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Welcome back to this month’s MedscapeLIVE! Cardiology E-News. This month I speak with Dr. Celina Yong, Associate Professor at the Stanford School of Medicine and Director of Interventional Cardiology at the Palo Alto VA Medical Center. As Founder and Director of the Stanford Advancement of Women in Medicine Program, and Co-Founder and Co-Director of the CA ACC Early Career Leadership Forum, she has very insightful and informed perspectives on a number of critical issues. 

We discussed:

Also check out this issue’s Pulse, with articles from the Journal of the American Heart Association, Circulation, European Heart Journal, Journal of the American College of Cardiology, Cardiology News, and New England Journal of Medicine. 

Housekeeping: CME 2023—Add this to your calendar now and sign up for updates:

Going Back to the Heart of Cardiology Conference (4th Annual)

Saturday-Monday December 8-10, 2023; Anaheim, California

To register, click here! 

Sessions 1-6: Cardiopulmonary Failure; Atherosclerosis and Thrombosis; and Cardiometabolic Disease; Electrical Failure; Valvular Disease: Special Topics in Cardiology

View Faculty & Agenda: https://www.heartofcardio.com/#home-agenda

Thank you to Dr. Yong for her time and expertise as faculty and in this interview. Don’t forget to register here for Medscape’s 2023 Going Back to the Heart of Cardiology conference for the best 2023 CME opportunity available! Please contact me at colleen@cmhadvisors.com with any comments and/or suggestions! –Colleen Hutchinson

The Skinny on Interventional Cardiology with Dr. Celina Yong

Dr. Yong is an Associate Professor at the Stanford School of Medicine and Director of Interventional Cardiology at the Palo Alto VA Medical Center. She is Founder and Director of the Stanford Advancement of Women in Medicine Program, Co-Founder and Co-Director of the CA ACC Early Career Leadership Forum and serves as Co-Editor for the JACC FIT/EC Section.

Colleen: Can you tell us a little bit about the ACC/AHA/SCAI Training Statement you co-authored that was recently published in the Journal of the American College of Cardiology

Dr. Yong: Yes! Over the last 2 decades, the field of interventional cardiology has completely transformed across the entire spectrum of coronary, structural, and peripheral interventions. We felt there was a need to comprehensively address the breadth of training required to develop competency in these areas – which we’ve done for the first time in this new statement. Some notable highlights – in addition to the required 250 cardiovascular interventions, we now also recommend 25 coronary physiology and 25 intravascular imaging studies to better align training goals with the new guidelines. Among the 250 total interventions required, only 200 must be PCIs, with the other 50 encompassing coronary, structural, or peripheral interventions at the trainee’s discretion. Additional specific numbers associated with structural and peripheral intervention are competency based, rather than time based. My personal hope is that this flexibility may encourage underrepresented IC trainees, including women who may be balancing family planning during these training years, to plan their training around competency rather than a specific time requirement. Ultimately, we hope these building blocks will set the stage for a lifetime of learning in our constantly-evolving field, and over time, competency will grow to proficiency and even mastery.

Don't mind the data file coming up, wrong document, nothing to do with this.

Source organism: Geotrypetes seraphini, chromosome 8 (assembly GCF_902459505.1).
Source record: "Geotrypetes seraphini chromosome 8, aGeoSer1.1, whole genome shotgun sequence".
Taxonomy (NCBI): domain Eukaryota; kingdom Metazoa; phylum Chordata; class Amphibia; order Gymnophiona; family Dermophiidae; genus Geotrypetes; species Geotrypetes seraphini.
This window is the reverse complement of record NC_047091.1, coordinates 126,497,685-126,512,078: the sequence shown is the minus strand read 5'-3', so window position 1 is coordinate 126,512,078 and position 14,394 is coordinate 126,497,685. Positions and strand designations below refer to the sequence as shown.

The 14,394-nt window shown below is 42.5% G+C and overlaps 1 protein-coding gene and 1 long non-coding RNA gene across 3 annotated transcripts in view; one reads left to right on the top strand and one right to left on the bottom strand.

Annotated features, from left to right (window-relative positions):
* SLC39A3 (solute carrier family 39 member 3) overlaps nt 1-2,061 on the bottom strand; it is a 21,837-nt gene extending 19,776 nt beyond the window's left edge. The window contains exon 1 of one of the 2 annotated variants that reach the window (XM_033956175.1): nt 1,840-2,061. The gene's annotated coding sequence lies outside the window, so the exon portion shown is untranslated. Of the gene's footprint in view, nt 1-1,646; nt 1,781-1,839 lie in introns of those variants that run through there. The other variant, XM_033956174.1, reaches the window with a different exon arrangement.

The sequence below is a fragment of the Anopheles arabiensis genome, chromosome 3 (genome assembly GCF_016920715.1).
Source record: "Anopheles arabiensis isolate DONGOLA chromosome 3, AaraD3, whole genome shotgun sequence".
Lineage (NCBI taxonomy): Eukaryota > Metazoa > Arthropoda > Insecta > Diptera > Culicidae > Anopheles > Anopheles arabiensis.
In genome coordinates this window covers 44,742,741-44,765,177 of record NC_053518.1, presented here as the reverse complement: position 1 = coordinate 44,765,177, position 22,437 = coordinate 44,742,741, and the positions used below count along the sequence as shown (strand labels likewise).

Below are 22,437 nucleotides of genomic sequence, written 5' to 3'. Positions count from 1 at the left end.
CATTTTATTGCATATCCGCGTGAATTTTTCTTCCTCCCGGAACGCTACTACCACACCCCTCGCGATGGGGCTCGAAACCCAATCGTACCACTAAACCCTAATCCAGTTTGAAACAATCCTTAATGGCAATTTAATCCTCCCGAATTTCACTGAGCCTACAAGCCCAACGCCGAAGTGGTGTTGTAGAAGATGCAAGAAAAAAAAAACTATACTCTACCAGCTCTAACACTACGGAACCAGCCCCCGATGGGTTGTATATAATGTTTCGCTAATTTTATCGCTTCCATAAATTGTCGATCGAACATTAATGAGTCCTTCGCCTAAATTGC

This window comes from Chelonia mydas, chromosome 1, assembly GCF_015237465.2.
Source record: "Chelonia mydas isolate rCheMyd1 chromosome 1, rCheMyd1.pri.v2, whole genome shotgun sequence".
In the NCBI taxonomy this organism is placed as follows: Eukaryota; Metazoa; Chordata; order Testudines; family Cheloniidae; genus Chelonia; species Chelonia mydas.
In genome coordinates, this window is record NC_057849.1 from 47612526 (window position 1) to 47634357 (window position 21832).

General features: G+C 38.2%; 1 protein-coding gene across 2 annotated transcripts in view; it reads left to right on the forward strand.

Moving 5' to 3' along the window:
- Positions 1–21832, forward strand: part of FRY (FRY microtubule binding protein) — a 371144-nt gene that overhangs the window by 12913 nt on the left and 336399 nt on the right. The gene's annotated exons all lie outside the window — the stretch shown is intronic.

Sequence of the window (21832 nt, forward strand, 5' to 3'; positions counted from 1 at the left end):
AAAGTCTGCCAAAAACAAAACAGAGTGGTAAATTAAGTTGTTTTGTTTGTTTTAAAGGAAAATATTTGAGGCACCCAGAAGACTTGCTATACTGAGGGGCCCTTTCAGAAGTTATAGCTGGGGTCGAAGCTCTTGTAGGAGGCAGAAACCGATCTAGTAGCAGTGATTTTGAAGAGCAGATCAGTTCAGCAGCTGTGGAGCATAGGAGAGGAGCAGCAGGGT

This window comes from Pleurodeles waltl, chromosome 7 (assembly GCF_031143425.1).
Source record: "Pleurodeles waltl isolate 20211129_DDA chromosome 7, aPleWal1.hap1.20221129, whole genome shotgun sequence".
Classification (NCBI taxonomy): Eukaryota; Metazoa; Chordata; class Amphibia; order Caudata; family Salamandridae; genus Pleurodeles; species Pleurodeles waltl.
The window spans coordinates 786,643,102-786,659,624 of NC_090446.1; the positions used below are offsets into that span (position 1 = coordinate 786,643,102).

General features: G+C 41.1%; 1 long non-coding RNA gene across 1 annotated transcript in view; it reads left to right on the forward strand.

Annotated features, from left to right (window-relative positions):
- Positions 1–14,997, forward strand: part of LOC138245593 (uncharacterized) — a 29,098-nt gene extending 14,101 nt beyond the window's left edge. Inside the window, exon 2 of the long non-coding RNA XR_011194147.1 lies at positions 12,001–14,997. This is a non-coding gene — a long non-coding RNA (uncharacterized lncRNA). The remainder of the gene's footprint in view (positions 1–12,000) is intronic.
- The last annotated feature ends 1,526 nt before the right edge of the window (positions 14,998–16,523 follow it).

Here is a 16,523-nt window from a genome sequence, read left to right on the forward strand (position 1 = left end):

Colleen: How would you characterize the growth of female clinicians in cardiology? And the role of associations and academic institutions in helping them with leadership positions and research opportunities?

Dr. Yong: The recent changes in our field are palpable - thanks to strong professional association leadership – like Dr. Bob Harrington’s commitment to no “man-els” – to professional society sponsorship of innovative diversity initiatives like the ACC’s Clinical Trial Research program – to academic institutions adopting transparent salary and promotion practices. Unfortunately, we haven’t seen direct translations to all areas of the profession just yet. For example, in my specialty, women constitute only 4.5% of practicing interventional cardiologists in the United States. In a national ACC/SCAI survey, we identified barriers ranging from radiation exposure during child-bearing years to the “old boys club” culture. And when we looked at the last decade of clinical trials* in the United States, we found no improvement in the low proportion of women PIs over time. My hope is that these persistent inequities reflect a lag in the growing pipeline, and that with continued efforts, we will see translation.